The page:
6 No Parking Areas In The Streets Of Malaysia

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6 No Parking Areas In The Streets Of Malaysia

This blog since its inception in April 2009 has posted many articles.

I have in fact lost touch on what subject or topic that has already been written. Should any subject has been written on before, my sincere apologies for inadvertently forgotten and writing about it again.

Many drivers have been summoned for parking their vehicles in “no parking” areas. Today’s article will therefore emphasize upon a few places or areas where a driver is not permitted to park. Parking in such an area will obviously end in your getting a summons.

Where are some of the areas where parking is disallowed?


Before proceeding any further, the Road Transport Act 1987 or Akta Pengangkutan Jalan 1987, has sections which stipulates what a driver can or cannot do. Contravening any of the above mentioned sections will eventually lead to you being summoned.

The summons are normally carried out by the police, the Road Transport Department, and the local authority people.

Not all traffic offenses are contained in the various sections of the R.T.O. act. Those not encompassed in the sections are in fact incorporated into circulars or surat-surat pekeliling, which are issued from time to time to all state road transport departments.

It should in fact be reiterated that circulars such as these are considered as part of laws and are therefore legally binding.

Talking about no parking areas, you as a driver may wish to inquire what or where are they usually found. Among the few no parking areas must surely be:

1) Sign where “No Parking” is displayed.

I am certain all drivers with valid driving licenses are aware of this important sign. To contravene this sign is violating circular 8A (TS SCT 59LN 176/59) under Section 119 (2), Road Transport Act 1987 and you can be fined a sum of RM200.

2) At yellow lines.

Parking at yellow lines, a driver has in fact violated circular 12 (3A) TS. Again Section 119 (2) of the R.T.O. 1987 and it carries a RM200 fine.

3) Parking at junctions and corners.

Drivers should know better than to park at such dangerous areas. Circular K12 (1) RTR. and Section 119 (2) of the R.T.O. 1987 again recommends that you be accorded a RM200 fine.

All drivers should be aware if they wish to park near a hydrant, do park at least 3 meters from it. Parking right at the hydrant itself, you in fact are contravening circular K 12 (2) RTR. Again Section 119 (2) R.T.O. 1987, stipulates another RM200 fine.

5) At dangerous places and places obscuring sight.

In case you are unaware, dangerous places can be termed as corners, up a hill or down a slope, and junctions irregardless whether it’s a T-junction or a cross junction.

Refrain ideally from parking your vehicles in such situations. If you are stubborn and insist to ignore advice, you are in fact contravening circular K12 (3) RTR. The R.T.O. 1987 suggests a RM200 fine also. You as usual can be charged under Section 119 (2) again.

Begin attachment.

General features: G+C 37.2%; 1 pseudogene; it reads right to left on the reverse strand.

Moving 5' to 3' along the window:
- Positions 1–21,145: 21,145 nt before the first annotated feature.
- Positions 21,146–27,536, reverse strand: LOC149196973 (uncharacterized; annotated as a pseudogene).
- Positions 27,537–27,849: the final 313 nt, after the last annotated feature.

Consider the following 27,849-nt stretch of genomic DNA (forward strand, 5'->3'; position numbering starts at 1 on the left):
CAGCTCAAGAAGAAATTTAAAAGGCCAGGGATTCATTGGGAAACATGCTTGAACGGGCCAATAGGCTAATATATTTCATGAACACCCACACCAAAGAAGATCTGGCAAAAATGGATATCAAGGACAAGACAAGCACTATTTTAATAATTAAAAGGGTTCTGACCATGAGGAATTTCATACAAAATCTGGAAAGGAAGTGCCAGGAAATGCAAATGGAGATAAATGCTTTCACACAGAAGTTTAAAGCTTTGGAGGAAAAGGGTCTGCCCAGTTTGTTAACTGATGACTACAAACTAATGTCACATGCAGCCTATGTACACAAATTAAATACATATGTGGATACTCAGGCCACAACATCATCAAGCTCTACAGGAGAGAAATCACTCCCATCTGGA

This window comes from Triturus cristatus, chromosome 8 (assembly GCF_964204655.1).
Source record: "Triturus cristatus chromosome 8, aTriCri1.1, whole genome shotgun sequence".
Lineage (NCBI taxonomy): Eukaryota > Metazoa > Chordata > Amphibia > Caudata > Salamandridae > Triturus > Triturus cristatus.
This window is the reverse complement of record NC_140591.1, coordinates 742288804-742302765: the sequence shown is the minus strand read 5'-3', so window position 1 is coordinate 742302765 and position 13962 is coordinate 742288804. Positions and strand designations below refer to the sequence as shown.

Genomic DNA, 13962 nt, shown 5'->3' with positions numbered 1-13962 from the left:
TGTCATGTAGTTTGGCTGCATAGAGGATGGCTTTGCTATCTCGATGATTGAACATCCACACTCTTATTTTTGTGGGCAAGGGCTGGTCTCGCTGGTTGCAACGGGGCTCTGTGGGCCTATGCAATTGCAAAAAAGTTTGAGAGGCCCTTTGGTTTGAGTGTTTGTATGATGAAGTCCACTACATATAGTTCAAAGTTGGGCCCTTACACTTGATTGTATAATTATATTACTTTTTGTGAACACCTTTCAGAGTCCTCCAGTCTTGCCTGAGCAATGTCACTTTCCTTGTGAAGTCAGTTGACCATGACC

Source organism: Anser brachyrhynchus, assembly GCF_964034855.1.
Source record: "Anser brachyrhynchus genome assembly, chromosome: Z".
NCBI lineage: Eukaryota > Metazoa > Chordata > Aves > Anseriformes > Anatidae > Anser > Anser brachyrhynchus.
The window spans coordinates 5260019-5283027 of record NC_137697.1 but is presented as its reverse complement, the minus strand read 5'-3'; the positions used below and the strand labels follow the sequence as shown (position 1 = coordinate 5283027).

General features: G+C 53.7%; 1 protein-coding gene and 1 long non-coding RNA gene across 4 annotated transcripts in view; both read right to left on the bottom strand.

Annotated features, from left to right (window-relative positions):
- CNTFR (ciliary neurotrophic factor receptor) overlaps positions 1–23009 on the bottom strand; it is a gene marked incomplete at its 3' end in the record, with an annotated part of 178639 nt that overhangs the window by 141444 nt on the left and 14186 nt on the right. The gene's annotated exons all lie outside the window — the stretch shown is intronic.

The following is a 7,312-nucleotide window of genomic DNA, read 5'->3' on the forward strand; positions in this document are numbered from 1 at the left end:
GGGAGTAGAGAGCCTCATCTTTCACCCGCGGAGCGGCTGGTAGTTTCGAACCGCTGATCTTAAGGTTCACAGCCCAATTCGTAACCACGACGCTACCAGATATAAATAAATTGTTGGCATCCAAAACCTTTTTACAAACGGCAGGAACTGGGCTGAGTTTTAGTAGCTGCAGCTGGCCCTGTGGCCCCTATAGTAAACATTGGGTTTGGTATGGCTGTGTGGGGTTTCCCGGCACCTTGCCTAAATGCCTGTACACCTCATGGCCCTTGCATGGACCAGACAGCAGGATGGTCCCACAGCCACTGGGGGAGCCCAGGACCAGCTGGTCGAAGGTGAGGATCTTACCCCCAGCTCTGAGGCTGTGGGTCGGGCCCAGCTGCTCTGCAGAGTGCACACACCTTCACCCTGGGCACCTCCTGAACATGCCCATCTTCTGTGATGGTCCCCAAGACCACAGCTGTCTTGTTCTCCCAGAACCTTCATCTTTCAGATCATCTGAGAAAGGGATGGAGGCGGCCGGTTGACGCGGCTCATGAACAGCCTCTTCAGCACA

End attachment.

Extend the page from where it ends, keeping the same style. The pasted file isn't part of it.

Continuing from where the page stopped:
6) At bus stops.

Parking at such places is an offense. Unless you park 9 meter away from a bus stop, you have committed a traffic offense. Buses are huge and long vehicles. They require quite a large area to facilitate enabling passengers to board and disembark from them.

Accidents can easily take place if insufficient space are accorded for them.

What have you, as a driver contravened if you choose to park at bus stops?

You have contravened circular 12 (4) RTR. Under Section 119 (2), you can expect to receive a RM200 fine.


I have specially accorded much time upon this subject of “no parking”. It is earnestly hoped that the time which went into so diligently explaining to drivers the places where it’s illegal for them to park their vehicles have not been in vain.

As they say, your not getting a summons demonstrates that I have been successful in my mission. Finally, be careful of where you park your vehicles. Avoid getting summoned. You actually can achieve it, if you want to!


By | 2017-04-05T23:33:33+00:00 May 15th, 2010|Driving In Malaysia|4 Comments

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4 Comments

  1. Rin June 5, 2012 at 7:40 pm - Reply

    Hi Cikgu Yap,

    I have a P license but expired after the one year period and I did not change it to the CDL because I only drove for a year and then stopped driving forgot about the license due date.

    In one of the comments above you said I have to go JPJ Putrajaya and sit for the slope test and the road test… can you recommend me an instructor who can help me through the process? I am living in Damansara Perdana area and I just moved to Klang Valley a few months ago, so I don’t know anybody.

    • Cikgu Yap June 5, 2012 at 7:41 pm - Reply

      I’ll contact you at your email.

  2. Alvord September 23, 2012 at 11:38 pm - Reply

    Okay Cikgu, I have a very confusing question. My instructor tells me to first start the ignition, then gently press the accelerator to take the RPM to 3000, release the accelerator and then shift to first gear, and after that slowly release the clutch.

    The car starts moving WITHOUT even pressing the accelerator but crawls at a very slow speed. Then he tells me to press the acc. and shift to second gear.

    Now my query is, Is starting the car this way a safe method? Because the guides on the internet tell to first shift into first gear and press the acc. while slowly releasing the clutch.
    Which method should I follow? :/

    • Cikgu Yap September 25, 2012 at 7:08 pm - Reply

      The 1st method is dangerous. Use the 2nd method internet suggest.

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